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Editor’s Choice: A Countryside in the Cold and Damp

Late autumn and early winter aren’t exactly the best time for photography. But this doesn’t stop photographers who see bad weather as a chance to distinguish themselves from their peers who only shoot under blue skies. How can you turn bad weather into an advantage?

Bleak weather, poor visibility, fog. All typical signs of the winter season. Even just thinking of it, you don’t want to go outside unless you have to. And you’d never think to lug out a camera into this weather. But—what if you miss great pictures this way?

This photo has all the bleakness I mentioned. Weather that’s fit to make you a shut-in.

This photo has all the bleakness I mentioned. Weather that’s fit to make you a shut-in. Foto: Linda Ká

The fact that few people take pictures in this weather is actually a huge advantage. Your photos will be different and original. Why? They’ll have less competition, and thanks to the gloomy weather, your composition can even include objects that would detract from a “sunny” picture. The electrical wires in this photo here are a typical example.

A Figure in a Landscape

Composing a figure into the landscape is definitely a plus for the photo, because it provides scale and a human factor. Also, the fact that the person has their back to the photographer is a big plus. The person suddenly becomes an outline of a figure—something less personal.  Also, photo banks won’t reject this kind of photo for containing a recognizable person, as they normally would.

The figure is wonderfully composed into the photo, its colors fit the photo well, and it’s not distracting in any way. It forms a sort of anchor for the whole picture. And the power lines give the whole thing depth.

Although the figure is not on a golden-crop point, it still complements and enlivens the photo very well.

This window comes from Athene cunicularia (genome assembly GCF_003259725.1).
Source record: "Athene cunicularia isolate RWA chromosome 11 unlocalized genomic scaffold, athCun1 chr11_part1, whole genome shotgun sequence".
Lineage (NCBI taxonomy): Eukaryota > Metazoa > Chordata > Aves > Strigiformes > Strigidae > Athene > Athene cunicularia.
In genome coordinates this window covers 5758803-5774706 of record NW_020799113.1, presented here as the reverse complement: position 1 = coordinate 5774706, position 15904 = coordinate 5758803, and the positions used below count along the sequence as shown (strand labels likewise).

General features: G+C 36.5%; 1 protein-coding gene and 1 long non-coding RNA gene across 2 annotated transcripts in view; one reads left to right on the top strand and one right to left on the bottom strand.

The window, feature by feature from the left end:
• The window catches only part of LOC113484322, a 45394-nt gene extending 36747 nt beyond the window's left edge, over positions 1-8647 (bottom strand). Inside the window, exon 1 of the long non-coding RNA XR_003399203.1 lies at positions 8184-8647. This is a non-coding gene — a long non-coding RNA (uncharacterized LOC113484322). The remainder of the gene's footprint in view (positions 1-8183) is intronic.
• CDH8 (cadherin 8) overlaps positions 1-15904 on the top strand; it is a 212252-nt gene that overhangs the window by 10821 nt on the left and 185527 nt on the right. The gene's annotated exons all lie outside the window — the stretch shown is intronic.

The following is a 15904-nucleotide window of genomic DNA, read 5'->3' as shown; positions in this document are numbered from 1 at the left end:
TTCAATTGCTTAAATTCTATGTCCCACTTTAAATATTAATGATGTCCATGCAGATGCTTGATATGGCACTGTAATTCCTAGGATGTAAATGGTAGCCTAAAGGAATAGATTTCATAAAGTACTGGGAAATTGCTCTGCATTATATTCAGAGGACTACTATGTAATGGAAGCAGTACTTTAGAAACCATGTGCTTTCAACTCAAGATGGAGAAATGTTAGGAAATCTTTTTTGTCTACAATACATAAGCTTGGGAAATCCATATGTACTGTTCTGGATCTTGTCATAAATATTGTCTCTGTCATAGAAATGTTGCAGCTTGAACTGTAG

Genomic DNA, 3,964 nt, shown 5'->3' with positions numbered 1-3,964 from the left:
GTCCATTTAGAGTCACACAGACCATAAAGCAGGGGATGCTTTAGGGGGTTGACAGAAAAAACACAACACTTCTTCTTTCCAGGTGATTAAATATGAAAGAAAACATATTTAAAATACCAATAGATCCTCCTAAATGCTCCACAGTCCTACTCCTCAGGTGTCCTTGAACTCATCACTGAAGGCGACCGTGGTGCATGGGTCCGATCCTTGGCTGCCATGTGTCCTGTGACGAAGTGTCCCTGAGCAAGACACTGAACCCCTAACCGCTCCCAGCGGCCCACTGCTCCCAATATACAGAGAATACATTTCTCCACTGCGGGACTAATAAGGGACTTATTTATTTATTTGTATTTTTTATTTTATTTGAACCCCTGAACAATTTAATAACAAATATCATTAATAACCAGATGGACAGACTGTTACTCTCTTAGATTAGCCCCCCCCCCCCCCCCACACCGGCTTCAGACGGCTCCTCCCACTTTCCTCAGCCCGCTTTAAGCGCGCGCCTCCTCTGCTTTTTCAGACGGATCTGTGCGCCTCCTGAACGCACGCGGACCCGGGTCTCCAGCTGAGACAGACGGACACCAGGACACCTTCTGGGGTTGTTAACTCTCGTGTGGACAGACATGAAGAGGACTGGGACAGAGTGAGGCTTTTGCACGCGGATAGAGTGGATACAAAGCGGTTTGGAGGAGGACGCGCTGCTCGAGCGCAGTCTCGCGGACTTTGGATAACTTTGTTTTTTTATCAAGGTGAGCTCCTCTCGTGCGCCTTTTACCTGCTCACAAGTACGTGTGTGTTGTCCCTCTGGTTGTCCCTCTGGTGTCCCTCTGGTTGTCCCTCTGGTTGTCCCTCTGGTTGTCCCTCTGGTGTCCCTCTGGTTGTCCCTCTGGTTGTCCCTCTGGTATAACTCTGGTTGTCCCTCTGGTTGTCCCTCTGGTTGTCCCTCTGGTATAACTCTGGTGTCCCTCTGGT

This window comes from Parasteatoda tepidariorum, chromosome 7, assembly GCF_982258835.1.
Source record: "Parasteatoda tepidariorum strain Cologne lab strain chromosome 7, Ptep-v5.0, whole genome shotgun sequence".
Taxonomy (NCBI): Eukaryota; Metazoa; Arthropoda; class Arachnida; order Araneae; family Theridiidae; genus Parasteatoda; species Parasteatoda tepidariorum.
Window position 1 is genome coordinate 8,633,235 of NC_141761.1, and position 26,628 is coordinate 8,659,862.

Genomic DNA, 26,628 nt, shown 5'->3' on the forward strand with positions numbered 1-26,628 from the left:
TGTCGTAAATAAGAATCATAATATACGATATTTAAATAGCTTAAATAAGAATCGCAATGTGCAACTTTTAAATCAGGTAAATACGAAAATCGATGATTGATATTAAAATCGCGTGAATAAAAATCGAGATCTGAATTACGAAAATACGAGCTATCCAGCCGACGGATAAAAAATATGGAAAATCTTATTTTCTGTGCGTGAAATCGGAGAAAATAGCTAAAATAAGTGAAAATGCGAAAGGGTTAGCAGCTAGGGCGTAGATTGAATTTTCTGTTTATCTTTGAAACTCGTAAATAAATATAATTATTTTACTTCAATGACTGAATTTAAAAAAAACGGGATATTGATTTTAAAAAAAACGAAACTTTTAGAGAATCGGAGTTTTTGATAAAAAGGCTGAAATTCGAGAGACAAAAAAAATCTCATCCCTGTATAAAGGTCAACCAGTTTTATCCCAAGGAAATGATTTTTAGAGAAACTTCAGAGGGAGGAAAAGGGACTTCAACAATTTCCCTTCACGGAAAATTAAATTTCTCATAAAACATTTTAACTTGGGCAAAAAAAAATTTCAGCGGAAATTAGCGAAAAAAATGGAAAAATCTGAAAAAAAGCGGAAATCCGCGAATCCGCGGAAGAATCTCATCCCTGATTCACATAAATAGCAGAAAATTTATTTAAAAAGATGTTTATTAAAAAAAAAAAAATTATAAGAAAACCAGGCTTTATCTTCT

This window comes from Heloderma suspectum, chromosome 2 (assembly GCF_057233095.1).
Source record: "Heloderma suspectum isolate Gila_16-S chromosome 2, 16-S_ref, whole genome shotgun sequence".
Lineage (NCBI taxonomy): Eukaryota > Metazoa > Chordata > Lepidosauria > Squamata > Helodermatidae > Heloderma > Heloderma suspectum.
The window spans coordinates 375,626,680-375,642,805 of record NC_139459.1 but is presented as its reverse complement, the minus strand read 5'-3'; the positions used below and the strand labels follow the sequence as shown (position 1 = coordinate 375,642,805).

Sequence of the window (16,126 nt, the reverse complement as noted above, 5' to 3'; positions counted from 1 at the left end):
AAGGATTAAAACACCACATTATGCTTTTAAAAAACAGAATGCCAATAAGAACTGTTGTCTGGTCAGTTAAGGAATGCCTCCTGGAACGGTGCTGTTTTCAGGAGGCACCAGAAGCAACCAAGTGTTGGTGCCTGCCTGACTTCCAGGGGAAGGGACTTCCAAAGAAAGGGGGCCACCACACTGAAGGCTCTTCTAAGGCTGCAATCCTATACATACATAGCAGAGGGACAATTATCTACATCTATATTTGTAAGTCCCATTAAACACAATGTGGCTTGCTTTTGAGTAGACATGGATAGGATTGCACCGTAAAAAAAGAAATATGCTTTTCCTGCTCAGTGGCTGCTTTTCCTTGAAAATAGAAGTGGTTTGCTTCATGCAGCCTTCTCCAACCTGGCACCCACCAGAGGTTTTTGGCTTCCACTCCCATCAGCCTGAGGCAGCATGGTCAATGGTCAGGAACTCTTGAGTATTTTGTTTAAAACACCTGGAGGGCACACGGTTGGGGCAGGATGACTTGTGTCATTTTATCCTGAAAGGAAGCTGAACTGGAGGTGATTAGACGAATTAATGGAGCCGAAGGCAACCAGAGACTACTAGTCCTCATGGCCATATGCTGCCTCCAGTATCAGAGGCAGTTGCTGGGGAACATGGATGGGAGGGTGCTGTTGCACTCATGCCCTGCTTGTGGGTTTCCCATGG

Although the figure is not on a golden-crop point, it still complements and enlivens the photo very well.

Technical Execution

The only thing that lags behind a bit is the execution. You can immediately see how noisy the picture is, despite having an ISO of only 250. The photographer likely did a lot of post-editing. From the EXIF it’s clear that the camera is old, but if the photographer had correctly exposed the picture, used a tripod, and minimized the ISO, then the picture would be even better.

An old camera doesn’t have to mean a technically bad photo. But it does mean that in bad shot conditions, you’ll have to turn to accessories. In this case a tripod.

An old camera doesn’t have to mean a technically bad photo. But it does mean that in bad shot conditions, you’ll have to turn to accessories. In this case a tripod.

The weather can’t turn photographers away from taking pictures in winter. Some of them even look forward to this kind of weather. This fact is often behind some very original photos of atmospheric landscapes that just beg to be photographed.

 



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